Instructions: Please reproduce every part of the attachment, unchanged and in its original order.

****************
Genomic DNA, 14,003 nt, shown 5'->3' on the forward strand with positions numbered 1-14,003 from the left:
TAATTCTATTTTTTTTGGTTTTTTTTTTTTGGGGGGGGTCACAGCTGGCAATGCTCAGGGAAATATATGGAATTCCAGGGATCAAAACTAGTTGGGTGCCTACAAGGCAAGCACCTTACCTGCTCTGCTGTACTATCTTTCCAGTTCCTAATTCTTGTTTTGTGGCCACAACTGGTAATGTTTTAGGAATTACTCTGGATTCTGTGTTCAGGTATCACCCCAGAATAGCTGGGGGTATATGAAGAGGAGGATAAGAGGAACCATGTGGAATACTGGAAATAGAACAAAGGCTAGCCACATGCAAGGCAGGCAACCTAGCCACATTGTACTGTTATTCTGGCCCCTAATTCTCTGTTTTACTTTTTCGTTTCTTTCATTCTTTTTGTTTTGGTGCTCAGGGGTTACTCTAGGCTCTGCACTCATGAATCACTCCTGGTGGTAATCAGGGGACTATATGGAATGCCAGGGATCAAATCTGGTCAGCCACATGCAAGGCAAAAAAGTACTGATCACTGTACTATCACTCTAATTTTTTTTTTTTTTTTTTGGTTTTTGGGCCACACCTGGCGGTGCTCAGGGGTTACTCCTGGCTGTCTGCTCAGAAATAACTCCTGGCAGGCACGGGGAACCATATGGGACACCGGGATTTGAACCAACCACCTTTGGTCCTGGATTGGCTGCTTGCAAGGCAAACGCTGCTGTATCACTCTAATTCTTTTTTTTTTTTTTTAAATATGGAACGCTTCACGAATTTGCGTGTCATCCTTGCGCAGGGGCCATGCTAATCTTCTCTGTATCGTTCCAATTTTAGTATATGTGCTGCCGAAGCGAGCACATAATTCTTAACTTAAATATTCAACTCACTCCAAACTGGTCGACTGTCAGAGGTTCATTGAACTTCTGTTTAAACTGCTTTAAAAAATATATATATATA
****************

Genomic DNA, 14,003 nt, shown 5'->3' on the forward strand with positions numbered 1-14,003 from the left:
TAATTCTATTTTTTTTGGTTTTTTTTTTTTGGGGGGGGTCACAGCTGGCAATGCTCAGGGAAATATATGGAATTCCAGGGATCAAAACTAGTTGGGTGCCTACAAGGCAAGCACCTTACCTGCTCTGCTGTACTATCTTTCCAGTTCCTAATTCTTGTTTTGTGGCCACAACTGGTAATGTTTTAGGAATTACTCTGGATTCTGTGTTCAGGTATCACCCCAGAATAGCTGGGGGTATATGAAGAGGAGGATAAGAGGAACCATGTGGAATACTGGAAATAGAACAAAGGCTAGCCACATGCAAGGCAGGCAACCTAGCCACATTGTACTGTTATTCTGGCCCCTAATTCTCTGTTTTACTTTTTCGTTTCTTTCATTCTTTTTGTTTTGGTGCTCAGGGGTTACTCTAGGCTCTGCACTCATGAATCACTCCTGGTGGTAATCAGGGGACTATATGGAATGCCAGGGATCAAATCTGGTCAGCCACATGCAAGGCAAAAAAGTACTGATCACTGTACTATCACTCTAATTTTTTTTTTTTTTTTTTGGTTTTTGGGCCACACCTGGCGGTGCTCAGGGGTTACTCCTGGCTGTCTGCTCAGAAATAACTCCTGGCAGGCACGGGGAACCATATGGGACACCGGGATTTGAACCAACCACCTTTGGTCCTGGATTGGCTGCTTGCAAGGCAAACGCTGCTGTATCACTCTAATTCTTTTTTTTTTTTTTTAAATATGGAACGCTTCACGAATTTGCGTGTCATCCTTGCGCAGGGGCCATGCTAATCTTCTCTGTATCGTTCCAATTTTAGTATATGTGCTGCCGAAGCGAGCACATAATTCTTAACTTAAATATTCAACTCACTCCAAACTGGTCGACTGTCAGAGGTTCATTGAACTTCTGTTTAAACTGCTTTAAAAAATATATATATATA